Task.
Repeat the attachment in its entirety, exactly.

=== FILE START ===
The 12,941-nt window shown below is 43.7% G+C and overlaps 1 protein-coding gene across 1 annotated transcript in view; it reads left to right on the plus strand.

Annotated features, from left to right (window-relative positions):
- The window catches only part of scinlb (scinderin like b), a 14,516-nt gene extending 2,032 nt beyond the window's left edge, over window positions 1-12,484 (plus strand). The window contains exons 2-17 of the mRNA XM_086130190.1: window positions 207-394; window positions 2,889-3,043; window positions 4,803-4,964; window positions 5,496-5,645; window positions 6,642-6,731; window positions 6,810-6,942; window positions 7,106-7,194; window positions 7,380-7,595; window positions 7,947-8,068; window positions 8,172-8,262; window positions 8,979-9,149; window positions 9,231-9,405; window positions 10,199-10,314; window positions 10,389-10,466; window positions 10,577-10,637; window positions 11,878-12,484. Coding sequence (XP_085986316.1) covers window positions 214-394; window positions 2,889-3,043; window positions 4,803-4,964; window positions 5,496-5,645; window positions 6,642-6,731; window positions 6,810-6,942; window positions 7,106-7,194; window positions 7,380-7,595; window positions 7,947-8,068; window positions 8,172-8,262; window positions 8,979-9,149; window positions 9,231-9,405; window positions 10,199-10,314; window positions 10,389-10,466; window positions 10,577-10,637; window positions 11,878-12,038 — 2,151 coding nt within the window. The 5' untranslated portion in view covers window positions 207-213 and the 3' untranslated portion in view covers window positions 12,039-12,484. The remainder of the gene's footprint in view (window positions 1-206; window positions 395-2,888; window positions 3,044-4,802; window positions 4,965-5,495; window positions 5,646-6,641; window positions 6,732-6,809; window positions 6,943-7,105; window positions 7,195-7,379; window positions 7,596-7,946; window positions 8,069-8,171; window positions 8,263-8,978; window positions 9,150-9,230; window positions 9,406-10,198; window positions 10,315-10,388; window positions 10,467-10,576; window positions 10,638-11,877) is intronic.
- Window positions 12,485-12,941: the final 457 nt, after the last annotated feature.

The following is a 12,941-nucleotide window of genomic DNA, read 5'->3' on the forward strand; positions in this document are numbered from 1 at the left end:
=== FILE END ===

The 12,941-nt window shown below is 43.7% G+C and overlaps 1 protein-coding gene across 1 annotated transcript in view; it reads left to right on the plus strand.

Annotated features, from left to right (window-relative positions):
- The window catches only part of scinlb (scinderin like b), a 14,516-nt gene extending 2,032 nt beyond the window's left edge, over window positions 1-12,484 (plus strand). The window contains exons 2-17 of the mRNA XM_086130190.1: window positions 207-394; window positions 2,889-3,043; window positions 4,803-4,964; window positions 5,496-5,645; window positions 6,642-6,731; window positions 6,810-6,942; window positions 7,106-7,194; window positions 7,380-7,595; window positions 7,947-8,068; window positions 8,172-8,262; window positions 8,979-9,149; window positions 9,231-9,405; window positions 10,199-10,314; window positions 10,389-10,466; window positions 10,577-10,637; window positions 11,878-12,484. Coding sequence (XP_085986316.1) covers window positions 214-394; window positions 2,889-3,043; window positions 4,803-4,964; window positions 5,496-5,645; window positions 6,642-6,731; window positions 6,810-6,942; window positions 7,106-7,194; window positions 7,380-7,595; window positions 7,947-8,068; window positions 8,172-8,262; window positions 8,979-9,149; window positions 9,231-9,405; window positions 10,199-10,314; window positions 10,389-10,466; window positions 10,577-10,637; window positions 11,878-12,038 — 2,151 coding nt within the window. The 5' untranslated portion in view covers window positions 207-213 and the 3' untranslated portion in view covers window positions 12,039-12,484. The remainder of the gene's footprint in view (window positions 1-206; window positions 395-2,888; window positions 3,044-4,802; window positions 4,965-5,495; window positions 5,646-6,641; window positions 6,732-6,809; window positions 6,943-7,105; window positions 7,195-7,379; window positions 7,596-7,946; window positions 8,069-8,171; window positions 8,263-8,978; window positions 9,150-9,230; window positions 9,406-10,198; window positions 10,315-10,388; window positions 10,467-10,576; window positions 10,638-11,877) is intronic.
- Window positions 12,485-12,941: the final 457 nt, after the last annotated feature.

The following is a 12,941-nucleotide window of genomic DNA, read 5'->3' on the forward strand; positions in this document are numbered from 1 at the left end: